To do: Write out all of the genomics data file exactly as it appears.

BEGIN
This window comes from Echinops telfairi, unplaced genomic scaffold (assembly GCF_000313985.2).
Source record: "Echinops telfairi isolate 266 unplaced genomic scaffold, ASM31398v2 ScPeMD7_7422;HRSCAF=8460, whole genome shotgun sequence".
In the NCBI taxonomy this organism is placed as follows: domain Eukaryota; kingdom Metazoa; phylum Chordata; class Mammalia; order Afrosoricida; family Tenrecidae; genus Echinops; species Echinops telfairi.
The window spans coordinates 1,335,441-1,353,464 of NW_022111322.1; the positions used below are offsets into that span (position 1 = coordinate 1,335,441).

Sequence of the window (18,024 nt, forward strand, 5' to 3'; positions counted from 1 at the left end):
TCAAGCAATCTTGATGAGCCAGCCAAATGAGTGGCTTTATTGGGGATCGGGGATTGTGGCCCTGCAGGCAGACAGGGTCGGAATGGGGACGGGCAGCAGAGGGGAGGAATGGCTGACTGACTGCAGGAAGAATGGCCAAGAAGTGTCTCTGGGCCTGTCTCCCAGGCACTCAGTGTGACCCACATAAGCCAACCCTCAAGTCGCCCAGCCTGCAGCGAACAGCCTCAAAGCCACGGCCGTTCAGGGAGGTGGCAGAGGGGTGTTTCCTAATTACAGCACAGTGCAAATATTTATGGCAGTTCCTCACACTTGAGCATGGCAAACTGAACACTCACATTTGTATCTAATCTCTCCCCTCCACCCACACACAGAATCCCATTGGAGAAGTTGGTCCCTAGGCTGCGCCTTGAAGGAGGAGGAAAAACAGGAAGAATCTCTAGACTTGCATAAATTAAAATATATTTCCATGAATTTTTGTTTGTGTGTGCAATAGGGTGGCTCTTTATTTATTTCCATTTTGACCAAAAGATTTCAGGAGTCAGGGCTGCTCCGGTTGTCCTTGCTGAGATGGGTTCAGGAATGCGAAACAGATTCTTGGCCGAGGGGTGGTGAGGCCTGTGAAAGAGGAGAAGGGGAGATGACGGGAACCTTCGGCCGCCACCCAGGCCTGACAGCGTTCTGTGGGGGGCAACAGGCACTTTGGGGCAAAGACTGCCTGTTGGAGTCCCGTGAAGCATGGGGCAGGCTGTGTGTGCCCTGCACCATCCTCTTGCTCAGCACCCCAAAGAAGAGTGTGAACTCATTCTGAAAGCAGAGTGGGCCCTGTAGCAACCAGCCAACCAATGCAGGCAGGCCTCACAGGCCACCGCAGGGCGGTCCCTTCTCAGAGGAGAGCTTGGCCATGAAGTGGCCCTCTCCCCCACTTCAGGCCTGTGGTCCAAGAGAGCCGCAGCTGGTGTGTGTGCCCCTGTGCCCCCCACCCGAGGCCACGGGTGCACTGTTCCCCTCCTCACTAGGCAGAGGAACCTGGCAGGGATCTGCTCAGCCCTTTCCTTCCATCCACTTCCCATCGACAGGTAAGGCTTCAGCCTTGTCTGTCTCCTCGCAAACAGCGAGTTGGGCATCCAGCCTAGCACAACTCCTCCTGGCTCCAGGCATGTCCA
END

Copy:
This window comes from Echinops telfairi, unplaced genomic scaffold (assembly GCF_000313985.2).
Source record: "Echinops telfairi isolate 266 unplaced genomic scaffold, ASM31398v2 ScPeMD7_7422;HRSCAF=8460, whole genome shotgun sequence".
In the NCBI taxonomy this organism is placed as follows: domain Eukaryota; kingdom Metazoa; phylum Chordata; class Mammalia; order Afrosoricida; family Tenrecidae; genus Echinops; species Echinops telfairi.
The window spans coordinates 1,335,441-1,353,464 of NW_022111322.1; the positions used below are offsets into that span (position 1 = coordinate 1,335,441).

Sequence of the window (18,024 nt, forward strand, 5' to 3'; positions counted from 1 at the left end):
TCAAGCAATCTTGATGAGCCAGCCAAATGAGTGGCTTTATTGGGGATCGGGGATTGTGGCCCTGCAGGCAGACAGGGTCGGAATGGGGACGGGCAGCAGAGGGGAGGAATGGCTGACTGACTGCAGGAAGAATGGCCAAGAAGTGTCTCTGGGCCTGTCTCCCAGGCACTCAGTGTGACCCACATAAGCCAACCCTCAAGTCGCCCAGCCTGCAGCGAACAGCCTCAAAGCCACGGCCGTTCAGGGAGGTGGCAGAGGGGTGTTTCCTAATTACAGCACAGTGCAAATATTTATGGCAGTTCCTCACACTTGAGCATGGCAAACTGAACACTCACATTTGTATCTAATCTCTCCCCTCCACCCACACACAGAATCCCATTGGAGAAGTTGGTCCCTAGGCTGCGCCTTGAAGGAGGAGGAAAAACAGGAAGAATCTCTAGACTTGCATAAATTAAAATATATTTCCATGAATTTTTGTTTGTGTGTGCAATAGGGTGGCTCTTTATTTATTTCCATTTTGACCAAAAGATTTCAGGAGTCAGGGCTGCTCCGGTTGTCCTTGCTGAGATGGGTTCAGGAATGCGAAACAGATTCTTGGCCGAGGGGTGGTGAGGCCTGTGAAAGAGGAGAAGGGGAGATGACGGGAACCTTCGGCCGCCACCCAGGCCTGACAGCGTTCTGTGGGGGGCAACAGGCACTTTGGGGCAAAGACTGCCTGTTGGAGTCCCGTGAAGCATGGGGCAGGCTGTGTGTGCCCTGCACCATCCTCTTGCTCAGCACCCCAAAGAAGAGTGTGAACTCATTCTGAAAGCAGAGTGGGCCCTGTAGCAACCAGCCAACCAATGCAGGCAGGCCTCACAGGCCACCGCAGGGCGGTCCCTTCTCAGAGGAGAGCTTGGCCATGAAGTGGCCCTCTCCCCCACTTCAGGCCTGTGGTCCAAGAGAGCCGCAGCTGGTGTGTGTGCCCCTGTGCCCCCCACCCGAGGCCACGGGTGCACTGTTCCCCTCCTCACTAGGCAGAGGAACCTGGCAGGGATCTGCTCAGCCCTTTCCTTCCATCCACTTCCCATCGACAGGTAAGGCTTCAGCCTTGTCTGTCTCCTCGCAAACAGCGAGTTGGGCATCCAGCCTAGCACAACTCCTCCTGGCTCCAGGCATGTCCA